Worry, of course, is best handled with information. Employers need to know exactly what the risks of BYOD are and deal with them head-on, by creating policies that address them.

These policies should address the obvious questions, and go beyond. How, for example, do you enforce usage policy on an employee-owned device, or handle forensics on incidents involving one, be it a smartphone, simple cell phone, tablet or notebook? It is not a simple task. Personal privacy and other ethical issues abound, in addition to technological ones.

A good way to start creating BYOD policy and addressing the security risks of mobile devices is by asking some basic questions:

  • Does your organization have the authority to seize and investigate the device?
  • Does it have the employee’s passcode and permission to use it?
  • Several mobile device management (MDM) solutions can provide controls on the device, limiting risk. Does your company have such solutions and does it have permission from the employees to use them on the devices?
  • Mobile apps are conduits into an employee’s device. Do you know what kind of apps are on an employee’s device?
  • Are those apps secure? Do they support strong authentication and protection of sensitive data?
  • Do those apps introduce risk to the device or to the data?
  • Are the apps accessing information from the user, such as geolocation and personally identifiable information (PII) that can create privacy or data security concerns for the company?
  • Do the apps introduce insecure services that attackers can take advantage of? In other words, are the apps, themselves, a weak link that hackers can exploit? Keep in mind that the more widely an app is used, the greater a target it becomes since it can yield greater rewards for the attacker.

Apps, of course, are only part of the problem. Many employees rely on cloud-based storage solutions that allow them to easily access or share their own documents via their cellphones and personal computers.

Companies need to ask similar questions regarding those services, such as:

  • Are employees allowed to use cloud-based storage solutions? If so, for all data, or certain types of data? What ensures the protection of data that is sent to the cloud?
  • If storing data in the cloud is too risky, how can employees access work material from their own devices? Is desktop virtualization practical for our company? What other ways are there to remove the data control point away from the device, so if the device is lost or stolen, the data is not jeopardized as well?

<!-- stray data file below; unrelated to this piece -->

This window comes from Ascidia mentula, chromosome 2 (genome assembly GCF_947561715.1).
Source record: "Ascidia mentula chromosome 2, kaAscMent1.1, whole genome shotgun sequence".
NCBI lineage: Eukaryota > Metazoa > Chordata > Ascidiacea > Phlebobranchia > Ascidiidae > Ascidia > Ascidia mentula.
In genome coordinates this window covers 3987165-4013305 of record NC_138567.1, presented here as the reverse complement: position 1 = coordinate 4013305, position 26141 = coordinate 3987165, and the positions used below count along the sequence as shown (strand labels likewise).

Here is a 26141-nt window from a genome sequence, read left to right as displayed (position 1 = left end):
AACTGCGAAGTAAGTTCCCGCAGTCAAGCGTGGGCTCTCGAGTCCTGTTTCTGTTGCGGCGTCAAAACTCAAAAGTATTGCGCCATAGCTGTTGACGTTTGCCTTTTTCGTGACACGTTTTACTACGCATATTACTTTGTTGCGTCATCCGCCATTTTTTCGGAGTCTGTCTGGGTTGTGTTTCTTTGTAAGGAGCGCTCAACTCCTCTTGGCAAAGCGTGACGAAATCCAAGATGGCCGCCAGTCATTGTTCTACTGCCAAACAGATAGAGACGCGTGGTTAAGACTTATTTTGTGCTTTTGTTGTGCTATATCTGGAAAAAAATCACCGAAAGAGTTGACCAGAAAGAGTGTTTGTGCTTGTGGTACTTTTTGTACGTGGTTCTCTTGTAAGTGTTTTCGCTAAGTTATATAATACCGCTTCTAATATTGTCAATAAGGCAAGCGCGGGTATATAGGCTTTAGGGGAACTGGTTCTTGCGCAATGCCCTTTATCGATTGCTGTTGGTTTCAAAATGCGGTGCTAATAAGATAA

There isn’t one type of BYOD security policy. Each company must create its own, asking the questions above and designing a policy that provides the right amount of flexibility to its workforce without jeopardizing data security.

Do you have an opinion on BYOD? Please share in the comments.

Procurement Power-up: Building an Internal “Brand”

Tony AbelBy Tony Abel, Managing Director
Protiviti’s Supply Chain Practice




Procurement functions proclaim their value in “millions of dollars saved,” but it’s no secret that such savings are often questioned by internal critics who counter that actual savings were less than advertised, or came at the expense of quality.

There’s no doubt that a good procurement team can generate genuine savings throughout the enterprise without sacrificing quality. The self-evident value of such efforts, however, should not be taken for granted.

A new Protiviti white paper, The Dollars and Sense of Procurement’s Real Value, explores best practices in procurement brand building. I want to highlight a couple of points from that paper.

First and foremost: Show your work. You can be the best negotiator in the world, but that’s not going to build your brand unless you and your internal customers can agree on what’s required in terms of procured goods and services and what constitutes a successful outcome.

Procurement should be knowledgeable about, and formally aligned with, the business stakeholders it supports. By working collaboratively with business partners, procurement can establish a consistent, enterprisewide view of spending and value among the stakeholders. Accurate measurements of cost reduction and the value that procurement delivers are crucial to providing your stakeholders transparency into your effectiveness.

Metrics should be agreed to upfront, in a project charter – a formal document delineating goals and desired outcomes. Value claims should be documented, auditable and aligned with a budget – a process that should include operational stakeholders, procurement and finance.

Additionally, treat suppliers as partners. Few leading procurement functions these days view their primary role as hammering suppliers on cost. While costs must be managed to generate the greatest value to the organization, top procurement functions work with suppliers to find solutions that create sustainable value on both sides of the transaction.

For example, suppliers will often offer a discount to buyers who promise to pay in ten days or less. Such trade terms can offer substantial savings over the outdated strategy of stretching out payments to earn more interest on the float, especially in today’s low interest-rate environment.

By now, you should be seeing a pattern. Relationship-building, accountability and collaboration are the hallmarks of a procurement powerhouse. By taking the time to cultivate relationships – both inside the company and with suppliers, getting straight on stakeholder expectations and success metrics, and documenting actual savings and savings, as well as cost avoidance, you’ll see your the value of your procurement brand soar.

Do you have a procurement success story? I’d love to hear about it. Feel free to reach out or share it in the comment section below.

Arriving at Internal Audit’s Tipping Point Amid Business Transformation

Protiviti just released its 2016 Internal Audit Capabilities and Needs Survey, the 10th year we have conducted this insightful study on internal audit priorities and trends. We’ll cover many aspects of this study and the results in future blog posts. For now, I invite you to view our video and infographic, and visit our website to learn more and read our report.